MITSUBISHI introduced its model FG four-wheel drive cabover chassis this past fall, said Robert Aquaro, of Mitsubishi Fuso Truck of America Inc in Bridgeport, New Jersey.
Deliveries to Mitsubishi distributors began in September, Aquaro said during a seminar in Las Vegas, Nevada, at the National Truck Equipment Association 34th annual convention. The vehicle is manufactured and sold in Japan and is popular throughout Asian countries, Australia, and New Zealand.
"It has a good market share in those countries down under," Aquaro said. "We don't expect to sell hundreds of thousands of FGs in the United States, but it has a niche audience."
The FG is a Class 3 vehicle rated at 12,000-lb GVW. The front axle is rated at 5,510 lb, which is very high for this type of GVW-vehicle range. The rear axle is rated at 8,600 lb.
The FG is equipped with this axle because Mitsubishi anticipates its use for snowplows. The rear axle assembly has a load-sensing proportioning valve for the rear brakes. Basically all Class 3 trucks use this valve, and it cannot be removed for vehicle modification.
The load-sensing proportioning valve applies rear brake pressure based on the vehicle load, Aquaro said. With heavier loads, more rear brake pressure is applied and less pressure is applied for lighter loads.
Mitsubishi FG Powertrain The powertrain and other components are the same for two- and four-wheel-drive trucks. Both have a turbo charged intercooled diesel engine with direct fuel injection. The transmission is a five-speed manual with a two-speed transfer case.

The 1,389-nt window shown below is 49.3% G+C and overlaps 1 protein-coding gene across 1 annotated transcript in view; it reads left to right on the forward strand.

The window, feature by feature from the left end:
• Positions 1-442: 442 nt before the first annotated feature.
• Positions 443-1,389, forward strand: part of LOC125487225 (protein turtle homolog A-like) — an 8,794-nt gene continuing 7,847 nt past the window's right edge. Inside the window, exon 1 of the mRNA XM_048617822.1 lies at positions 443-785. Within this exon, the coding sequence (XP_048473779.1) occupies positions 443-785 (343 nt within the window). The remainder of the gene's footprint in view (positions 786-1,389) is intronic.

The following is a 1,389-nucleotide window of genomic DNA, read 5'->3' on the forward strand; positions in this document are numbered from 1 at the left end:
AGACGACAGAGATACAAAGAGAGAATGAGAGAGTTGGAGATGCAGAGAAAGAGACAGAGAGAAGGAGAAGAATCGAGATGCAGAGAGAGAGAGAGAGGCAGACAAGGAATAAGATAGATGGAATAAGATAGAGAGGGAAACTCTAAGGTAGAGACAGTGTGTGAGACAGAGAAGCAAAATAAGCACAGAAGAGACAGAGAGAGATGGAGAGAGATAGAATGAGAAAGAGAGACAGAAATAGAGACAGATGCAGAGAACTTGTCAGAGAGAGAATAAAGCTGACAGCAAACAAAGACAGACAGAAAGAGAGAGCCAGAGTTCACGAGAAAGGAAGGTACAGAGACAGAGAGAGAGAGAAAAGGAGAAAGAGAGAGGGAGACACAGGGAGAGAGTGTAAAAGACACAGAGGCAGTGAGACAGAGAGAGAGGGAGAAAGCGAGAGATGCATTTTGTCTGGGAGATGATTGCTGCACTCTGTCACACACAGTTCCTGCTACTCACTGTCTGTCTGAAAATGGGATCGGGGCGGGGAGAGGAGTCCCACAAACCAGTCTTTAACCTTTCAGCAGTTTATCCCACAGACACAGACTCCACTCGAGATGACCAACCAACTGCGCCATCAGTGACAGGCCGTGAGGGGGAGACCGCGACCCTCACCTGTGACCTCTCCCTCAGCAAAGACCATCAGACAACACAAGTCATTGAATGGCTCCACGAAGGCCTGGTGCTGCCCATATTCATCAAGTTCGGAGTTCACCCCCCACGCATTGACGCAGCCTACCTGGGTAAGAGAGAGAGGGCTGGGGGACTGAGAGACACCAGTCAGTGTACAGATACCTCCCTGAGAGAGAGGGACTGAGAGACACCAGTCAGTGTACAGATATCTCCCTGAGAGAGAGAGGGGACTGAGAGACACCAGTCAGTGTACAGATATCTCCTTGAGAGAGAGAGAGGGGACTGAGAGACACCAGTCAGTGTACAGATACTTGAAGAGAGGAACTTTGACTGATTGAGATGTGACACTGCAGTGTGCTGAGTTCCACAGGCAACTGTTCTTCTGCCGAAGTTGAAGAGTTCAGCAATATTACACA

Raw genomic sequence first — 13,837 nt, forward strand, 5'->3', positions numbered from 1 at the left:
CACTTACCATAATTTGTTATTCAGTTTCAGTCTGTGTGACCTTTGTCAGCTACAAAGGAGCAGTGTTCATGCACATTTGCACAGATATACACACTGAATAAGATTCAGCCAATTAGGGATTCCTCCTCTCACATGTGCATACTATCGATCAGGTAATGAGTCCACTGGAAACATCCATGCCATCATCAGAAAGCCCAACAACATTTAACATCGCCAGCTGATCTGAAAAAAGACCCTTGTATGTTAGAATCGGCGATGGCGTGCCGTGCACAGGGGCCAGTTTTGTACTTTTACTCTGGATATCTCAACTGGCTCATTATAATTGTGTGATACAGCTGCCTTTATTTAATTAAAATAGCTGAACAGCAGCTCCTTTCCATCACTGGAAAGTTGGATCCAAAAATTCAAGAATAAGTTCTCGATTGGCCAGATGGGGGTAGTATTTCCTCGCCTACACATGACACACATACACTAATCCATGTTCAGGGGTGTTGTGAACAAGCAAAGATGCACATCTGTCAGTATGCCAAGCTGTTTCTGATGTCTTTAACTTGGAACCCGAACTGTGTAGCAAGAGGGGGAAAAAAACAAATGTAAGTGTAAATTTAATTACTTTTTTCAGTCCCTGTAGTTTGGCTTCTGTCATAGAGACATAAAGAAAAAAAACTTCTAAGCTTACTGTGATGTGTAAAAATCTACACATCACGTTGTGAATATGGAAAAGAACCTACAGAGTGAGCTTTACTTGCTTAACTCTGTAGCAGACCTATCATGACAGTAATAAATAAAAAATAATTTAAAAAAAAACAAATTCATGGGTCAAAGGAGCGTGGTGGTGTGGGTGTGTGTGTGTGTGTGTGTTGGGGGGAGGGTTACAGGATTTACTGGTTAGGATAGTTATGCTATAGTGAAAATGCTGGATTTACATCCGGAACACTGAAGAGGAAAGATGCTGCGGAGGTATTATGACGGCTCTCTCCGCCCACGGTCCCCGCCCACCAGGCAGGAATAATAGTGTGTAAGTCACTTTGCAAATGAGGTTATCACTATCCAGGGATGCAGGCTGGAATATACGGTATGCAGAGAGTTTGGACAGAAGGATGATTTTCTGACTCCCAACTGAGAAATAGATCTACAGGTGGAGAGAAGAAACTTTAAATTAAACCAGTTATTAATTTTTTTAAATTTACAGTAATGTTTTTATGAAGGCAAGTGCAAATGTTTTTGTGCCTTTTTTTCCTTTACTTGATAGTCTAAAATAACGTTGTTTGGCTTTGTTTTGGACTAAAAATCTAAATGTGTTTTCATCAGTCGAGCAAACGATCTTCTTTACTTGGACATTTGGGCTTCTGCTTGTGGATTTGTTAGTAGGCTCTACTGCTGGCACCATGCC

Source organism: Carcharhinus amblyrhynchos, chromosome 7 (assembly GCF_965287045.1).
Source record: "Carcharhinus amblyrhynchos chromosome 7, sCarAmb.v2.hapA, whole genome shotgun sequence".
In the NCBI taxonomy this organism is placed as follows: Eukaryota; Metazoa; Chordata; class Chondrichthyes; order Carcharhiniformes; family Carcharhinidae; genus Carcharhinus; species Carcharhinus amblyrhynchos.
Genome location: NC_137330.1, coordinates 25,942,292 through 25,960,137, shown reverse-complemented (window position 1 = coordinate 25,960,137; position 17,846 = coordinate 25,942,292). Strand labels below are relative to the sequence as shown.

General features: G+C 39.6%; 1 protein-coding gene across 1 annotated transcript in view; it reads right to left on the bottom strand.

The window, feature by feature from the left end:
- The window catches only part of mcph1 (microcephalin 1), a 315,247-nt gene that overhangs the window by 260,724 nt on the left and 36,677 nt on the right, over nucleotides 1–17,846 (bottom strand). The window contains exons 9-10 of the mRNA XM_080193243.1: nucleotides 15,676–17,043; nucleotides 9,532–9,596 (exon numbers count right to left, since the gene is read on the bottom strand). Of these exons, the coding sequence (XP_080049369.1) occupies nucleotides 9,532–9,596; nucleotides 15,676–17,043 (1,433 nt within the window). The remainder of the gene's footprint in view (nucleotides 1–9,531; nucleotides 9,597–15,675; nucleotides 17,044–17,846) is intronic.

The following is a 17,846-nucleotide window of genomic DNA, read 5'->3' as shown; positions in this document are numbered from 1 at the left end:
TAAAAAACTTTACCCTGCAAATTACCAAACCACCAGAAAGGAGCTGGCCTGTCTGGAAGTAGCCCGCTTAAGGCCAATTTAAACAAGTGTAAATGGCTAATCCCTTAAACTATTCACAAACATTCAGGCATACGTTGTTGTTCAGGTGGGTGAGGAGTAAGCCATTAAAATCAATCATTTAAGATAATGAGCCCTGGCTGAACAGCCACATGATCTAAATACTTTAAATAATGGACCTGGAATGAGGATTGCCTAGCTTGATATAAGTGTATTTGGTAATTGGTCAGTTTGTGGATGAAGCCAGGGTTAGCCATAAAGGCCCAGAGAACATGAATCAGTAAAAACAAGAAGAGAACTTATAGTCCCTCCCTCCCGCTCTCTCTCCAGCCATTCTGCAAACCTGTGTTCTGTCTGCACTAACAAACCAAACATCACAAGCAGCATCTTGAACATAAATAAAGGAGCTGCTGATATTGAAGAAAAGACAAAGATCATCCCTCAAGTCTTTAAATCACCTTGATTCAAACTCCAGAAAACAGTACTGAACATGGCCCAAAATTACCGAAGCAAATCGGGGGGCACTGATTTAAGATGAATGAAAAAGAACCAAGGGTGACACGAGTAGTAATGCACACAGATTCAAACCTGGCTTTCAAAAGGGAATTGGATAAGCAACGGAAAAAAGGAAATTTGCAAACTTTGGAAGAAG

The FG has the same cab used with two-wheel-drive chassis. The chassis is a bit different because it has camel-back frame rails, which are different than frame rails used on many other chassis in the United States.
The frame rails drop just behind the cab and continue at the same height to the rear of the truck. At the rear, the 32 1/2-inch-high frame is the same height as a two-wheel-drive chassis frame. The frame rails are this shape because FGs built for countries other than the US are available with four-door crew cabs.
The front and rear of the frame have a very high approach angle, making the FG a true offroad, four-wheel-drive vehicle. The FG has a 33-gallon fuel tank.
The four-wheel drive is shift lever mounted on the left side of the instrument panel and steering column.
FG chassis are available in a 109-inch wheelbase with an 85-inch cab-to-axle dimension, which is suitable for a 10- to 12-ft truck body. A 133-inch wheelbase chassis has a 108-inch cab-to-axle dimension for 12- to 14-ft truck bodies.
Mounting Snowplows on FG
Mitsubishi customers have mounted a wide variety of truck bodies on the FG chassis, Aquaro said. Initially following its introduction, the FG primarily has had dump bodies mounted for use by landscapers. Body manufacturers are working with Mitsubishi to develop other truck bodies suitable for the FG. One company has developed a snowplow for use on the FG chassis.
The transfer case assembly is very simple. Mitsubishi could have used an electronic shift control, but chose not to because of the vocational nature of the truck.
The shift control for the transfer case is two-high to four-high, which can be shifted while the vehicle is moving. The FG cannot be shifted into the four-wheel-drive low position while it is moving. The maximum speed in low range is about 40 mph.
The low-range gears provide pull and 67% gradeability, Aquaro said. The front and rear differentials both have a 5.7:1 axle ratio. The rear differential has a limited-slip option, which most customers order. The transmission has an overdrive fifth gear, which provides a .72 ratio.